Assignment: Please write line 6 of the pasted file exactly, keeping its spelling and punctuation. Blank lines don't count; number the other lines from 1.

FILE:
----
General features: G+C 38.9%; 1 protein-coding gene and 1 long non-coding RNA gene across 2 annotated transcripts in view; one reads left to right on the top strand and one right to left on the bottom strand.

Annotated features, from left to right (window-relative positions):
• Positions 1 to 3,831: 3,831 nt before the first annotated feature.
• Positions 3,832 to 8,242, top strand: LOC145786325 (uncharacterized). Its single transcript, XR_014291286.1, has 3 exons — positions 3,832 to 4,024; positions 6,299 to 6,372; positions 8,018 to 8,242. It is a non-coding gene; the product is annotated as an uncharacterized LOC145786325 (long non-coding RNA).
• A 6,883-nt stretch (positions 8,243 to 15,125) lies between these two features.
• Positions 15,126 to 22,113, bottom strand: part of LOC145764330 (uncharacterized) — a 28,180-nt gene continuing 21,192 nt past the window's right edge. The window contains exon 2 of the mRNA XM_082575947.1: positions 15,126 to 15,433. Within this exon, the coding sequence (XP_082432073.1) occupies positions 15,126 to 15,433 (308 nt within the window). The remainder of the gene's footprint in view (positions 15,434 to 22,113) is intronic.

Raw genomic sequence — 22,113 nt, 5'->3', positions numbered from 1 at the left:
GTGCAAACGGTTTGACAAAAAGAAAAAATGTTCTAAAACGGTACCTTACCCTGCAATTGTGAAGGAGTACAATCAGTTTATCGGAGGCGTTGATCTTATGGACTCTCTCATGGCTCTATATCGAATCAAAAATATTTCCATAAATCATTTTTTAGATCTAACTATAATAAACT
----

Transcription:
• Positions 15,126 to 22,113, bottom strand: part of LOC145764330 (uncharacterized) — a 28,180-nt gene continuing 21,192 nt past the window's right edge. The window contains exon 2 of the mRNA XM_082575947.1: positions 15,126 to 15,433. Within this exon, the coding sequence (XP_082432073.1) occupies positions 15,126 to 15,433 (308 nt within the window). The remainder of the gene's footprint in view (positions 15,434 to 22,113) is intronic.